Today would have been my dad’s 60th birthday. If heaven exists and marijuana is legal, I have no doubt that he’s celebrating by talking music and sharing a joint with one of his favorite artists and one of heaven’s newest arrivals, Tom Petty.
When I found out that Tom Petty had been removed from life support on Monday, I was an inconsolable mess. Yes, I’m sure some of that pain can be attributed to our IVF failure, but a large part was due to my love for Tom Petty. I grew up on his music. My dad was the kind of person that would play a record to death so I’ve probably heard “Mary Jane’s Last Dance” more times than anyone else in this world, save for The Heartbreakers. And yet, despite the repetition, I’ve never tired of Tom Petty, as a solo artist, part of the Heartbreakers or part of the Travelling Wilburys. Since my dad passed away in 2011, I’ve made sure to see Tom Petty in concert every time he’s come to the Twin Cities area. It’s always an emotional experience for me-seeing him live brings me a step closer to my dad, if only for a few hours. I won’t ever get to experience that again. Losing Tom Petty felt like losing a little piece of my dad all over again.
Even though my dad has been gone for almost 6 years, it doesn’t seem to get easier. Every milestone that he misses, every success, every failure, brings his loss back to the forefront of my mind.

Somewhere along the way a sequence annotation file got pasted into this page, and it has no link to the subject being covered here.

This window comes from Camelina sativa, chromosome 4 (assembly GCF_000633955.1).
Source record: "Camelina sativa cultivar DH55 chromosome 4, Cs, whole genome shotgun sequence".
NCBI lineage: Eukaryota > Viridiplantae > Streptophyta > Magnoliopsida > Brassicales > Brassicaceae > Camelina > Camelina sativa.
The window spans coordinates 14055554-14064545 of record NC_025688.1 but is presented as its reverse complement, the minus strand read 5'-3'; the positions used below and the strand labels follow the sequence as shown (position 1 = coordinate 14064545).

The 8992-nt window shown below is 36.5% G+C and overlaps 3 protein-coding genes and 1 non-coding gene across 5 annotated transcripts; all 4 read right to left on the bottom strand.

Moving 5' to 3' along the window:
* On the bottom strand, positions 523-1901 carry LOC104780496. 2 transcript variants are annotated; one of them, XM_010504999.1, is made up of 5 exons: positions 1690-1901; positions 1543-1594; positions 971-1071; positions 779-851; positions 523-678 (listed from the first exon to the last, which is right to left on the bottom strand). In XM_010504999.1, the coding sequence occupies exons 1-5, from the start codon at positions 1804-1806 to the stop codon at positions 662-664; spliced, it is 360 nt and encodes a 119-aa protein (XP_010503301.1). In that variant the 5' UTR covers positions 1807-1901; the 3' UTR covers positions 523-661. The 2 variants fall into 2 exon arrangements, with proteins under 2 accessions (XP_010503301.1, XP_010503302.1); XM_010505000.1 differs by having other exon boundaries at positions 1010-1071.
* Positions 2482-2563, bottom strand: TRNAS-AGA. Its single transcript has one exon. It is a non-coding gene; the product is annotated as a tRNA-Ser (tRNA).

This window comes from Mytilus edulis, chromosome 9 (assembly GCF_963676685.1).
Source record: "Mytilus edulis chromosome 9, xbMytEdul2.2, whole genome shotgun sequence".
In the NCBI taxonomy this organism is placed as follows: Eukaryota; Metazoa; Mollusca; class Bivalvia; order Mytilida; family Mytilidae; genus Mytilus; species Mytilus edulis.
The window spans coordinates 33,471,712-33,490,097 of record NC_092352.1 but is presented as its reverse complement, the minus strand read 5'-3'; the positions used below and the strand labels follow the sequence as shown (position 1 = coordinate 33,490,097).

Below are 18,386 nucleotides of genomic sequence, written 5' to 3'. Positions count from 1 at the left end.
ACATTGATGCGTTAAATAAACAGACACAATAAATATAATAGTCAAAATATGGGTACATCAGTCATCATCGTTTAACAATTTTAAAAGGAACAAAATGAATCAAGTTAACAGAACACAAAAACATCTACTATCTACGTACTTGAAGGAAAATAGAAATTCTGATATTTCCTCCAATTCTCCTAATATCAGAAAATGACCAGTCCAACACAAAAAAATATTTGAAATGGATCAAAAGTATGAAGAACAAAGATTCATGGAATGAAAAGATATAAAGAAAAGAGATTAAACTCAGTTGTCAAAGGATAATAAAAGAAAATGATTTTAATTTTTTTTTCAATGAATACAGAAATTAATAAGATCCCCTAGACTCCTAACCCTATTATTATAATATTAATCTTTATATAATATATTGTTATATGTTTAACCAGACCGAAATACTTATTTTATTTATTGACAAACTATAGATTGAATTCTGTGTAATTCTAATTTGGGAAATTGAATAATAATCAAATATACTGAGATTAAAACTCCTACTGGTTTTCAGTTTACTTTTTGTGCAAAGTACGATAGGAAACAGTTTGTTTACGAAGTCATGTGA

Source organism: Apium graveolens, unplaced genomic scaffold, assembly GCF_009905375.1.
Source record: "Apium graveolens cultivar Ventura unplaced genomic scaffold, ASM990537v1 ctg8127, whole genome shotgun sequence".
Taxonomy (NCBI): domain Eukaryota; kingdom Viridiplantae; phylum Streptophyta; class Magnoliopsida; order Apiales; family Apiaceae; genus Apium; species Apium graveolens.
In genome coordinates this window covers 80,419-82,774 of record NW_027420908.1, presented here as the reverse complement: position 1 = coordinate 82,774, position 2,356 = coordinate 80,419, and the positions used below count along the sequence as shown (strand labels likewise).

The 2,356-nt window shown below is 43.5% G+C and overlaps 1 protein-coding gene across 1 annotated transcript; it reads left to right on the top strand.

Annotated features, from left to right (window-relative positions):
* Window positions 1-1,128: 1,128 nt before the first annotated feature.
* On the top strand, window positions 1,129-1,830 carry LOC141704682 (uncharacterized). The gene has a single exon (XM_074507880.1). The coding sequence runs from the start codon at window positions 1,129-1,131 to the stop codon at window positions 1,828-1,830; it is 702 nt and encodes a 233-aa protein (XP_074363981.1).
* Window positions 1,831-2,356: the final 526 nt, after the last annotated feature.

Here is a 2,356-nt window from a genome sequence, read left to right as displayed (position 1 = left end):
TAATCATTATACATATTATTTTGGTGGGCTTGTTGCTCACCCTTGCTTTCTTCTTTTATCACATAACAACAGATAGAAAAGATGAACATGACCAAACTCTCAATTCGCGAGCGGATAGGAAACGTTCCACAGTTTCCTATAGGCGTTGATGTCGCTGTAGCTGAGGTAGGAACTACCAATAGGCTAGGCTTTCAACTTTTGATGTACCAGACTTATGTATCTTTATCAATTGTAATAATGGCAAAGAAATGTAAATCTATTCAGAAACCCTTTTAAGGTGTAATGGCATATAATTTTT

My dad would have wanted to be so involved in our fertility journey, probably to the point where I would have to tell him to reign it in a little. When he got sick, his mobility became limited. Being a homebody and having so much time on his hands made him an internet search guru. I don’t doubt that he would have become an expert at infertility. My sister and I like to imagine what it would be like, and our conversations normally end in a fit of laughter. There’s just something about envisioning our dad asking about endometrial lining that proves to be a little too much for us. But yet, despite how embarrassing and personal his questions would seem, we know that they would be asked with the best of intentions. He would want this baby so desperately for us, that I know he would do whatever was in his power to help us be successful.
When my dad went to his doctor’s appointments, they always asked him what it was he was living for, what he was working toward. His response never wavered: his goal was to walk his daughters down the aisle and to be able to hold his grandbabies. He didn’t live to accomplish either and that makes me really fucking sad.
That’s not to say that he didn’t try. He fought a good fight, but lung disease is a sonofabitch. While I’m still so very sad that he’s gone, I’m happy to know he’s longer suffering.
Today will be a day of reflection, thinking about my dad and finding ways to celebrate him. His copy of Tom Petty’s Greatest Hits is already loaded up in my car. My sister and I will have a cocktail this afternoon in his honor. We’ve tried this before with his drink of choice, but it turns out that Bacardi is terrible, so I imagine we’ll have to make an exception there. And finally, I plan to eat some cake. After all, what birthday celebration is truly complete without cake?
Happy Birthday, Dad. This world just isn’t the same without you.